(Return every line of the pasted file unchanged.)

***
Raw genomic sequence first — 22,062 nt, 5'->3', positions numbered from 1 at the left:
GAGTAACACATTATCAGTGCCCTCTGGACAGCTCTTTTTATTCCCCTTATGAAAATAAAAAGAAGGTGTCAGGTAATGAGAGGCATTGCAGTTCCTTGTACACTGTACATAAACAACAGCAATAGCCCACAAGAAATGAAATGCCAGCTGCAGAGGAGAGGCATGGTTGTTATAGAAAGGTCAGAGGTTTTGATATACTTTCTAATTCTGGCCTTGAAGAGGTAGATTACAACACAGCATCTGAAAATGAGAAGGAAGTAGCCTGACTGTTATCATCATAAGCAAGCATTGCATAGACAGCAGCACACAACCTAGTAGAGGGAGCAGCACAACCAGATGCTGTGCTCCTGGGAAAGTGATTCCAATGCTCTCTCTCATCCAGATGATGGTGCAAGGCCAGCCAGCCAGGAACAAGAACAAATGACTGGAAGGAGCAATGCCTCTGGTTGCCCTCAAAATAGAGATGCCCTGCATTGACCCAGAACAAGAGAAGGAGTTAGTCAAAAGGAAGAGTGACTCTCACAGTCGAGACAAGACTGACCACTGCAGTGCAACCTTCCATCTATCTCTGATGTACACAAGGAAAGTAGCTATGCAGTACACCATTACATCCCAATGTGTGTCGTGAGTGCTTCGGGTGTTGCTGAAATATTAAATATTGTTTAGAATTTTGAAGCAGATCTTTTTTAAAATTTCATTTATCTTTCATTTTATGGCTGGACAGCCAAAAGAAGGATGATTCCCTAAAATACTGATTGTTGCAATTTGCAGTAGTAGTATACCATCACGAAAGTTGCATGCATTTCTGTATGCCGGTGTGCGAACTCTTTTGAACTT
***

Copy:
Raw genomic sequence first — 22,062 nt, 5'->3', positions numbered from 1 at the left:
GAGTAACACATTATCAGTGCCCTCTGGACAGCTCTTTTTATTCCCCTTATGAAAATAAAAAGAAGGTGTCAGGTAATGAGAGGCATTGCAGTTCCTTGTACACTGTACATAAACAACAGCAATAGCCCACAAGAAATGAAATGCCAGCTGCAGAGGAGAGGCATGGTTGTTATAGAAAGGTCAGAGGTTTTGATATACTTTCTAATTCTGGCCTTGAAGAGGTAGATTACAACACAGCATCTGAAAATGAGAAGGAAGTAGCCTGACTGTTATCATCATAAGCAAGCATTGCATAGACAGCAGCACACAACCTAGTAGAGGGAGCAGCACAACCAGATGCTGTGCTCCTGGGAAAGTGATTCCAATGCTCTCTCTCATCCAGATGATGGTGCAAGGCCAGCCAGCCAGGAACAAGAACAAATGACTGGAAGGAGCAATGCCTCTGGTTGCCCTCAAAATAGAGATGCCCTGCATTGACCCAGAACAAGAGAAGGAGTTAGTCAAAAGGAAGAGTGACTCTCACAGTCGAGACAAGACTGACCACTGCAGTGCAACCTTCCATCTATCTCTGATGTACACAAGGAAAGTAGCTATGCAGTACACCATTACATCCCAATGTGTGTCGTGAGTGCTTCGGGTGTTGCTGAAATATTAAATATTGTTTAGAATTTTGAAGCAGATCTTTTTTAAAATTTCATTTATCTTTCATTTTATGGCTGGACAGCCAAAAGAAGGATGATTCCCTAAAATACTGATTGTTGCAATTTGCAGTAGTAGTATACCATCACGAAAGTTGCATGCATTTCTGTATGCCGGTGTGCGAACTCTTTTGAACTT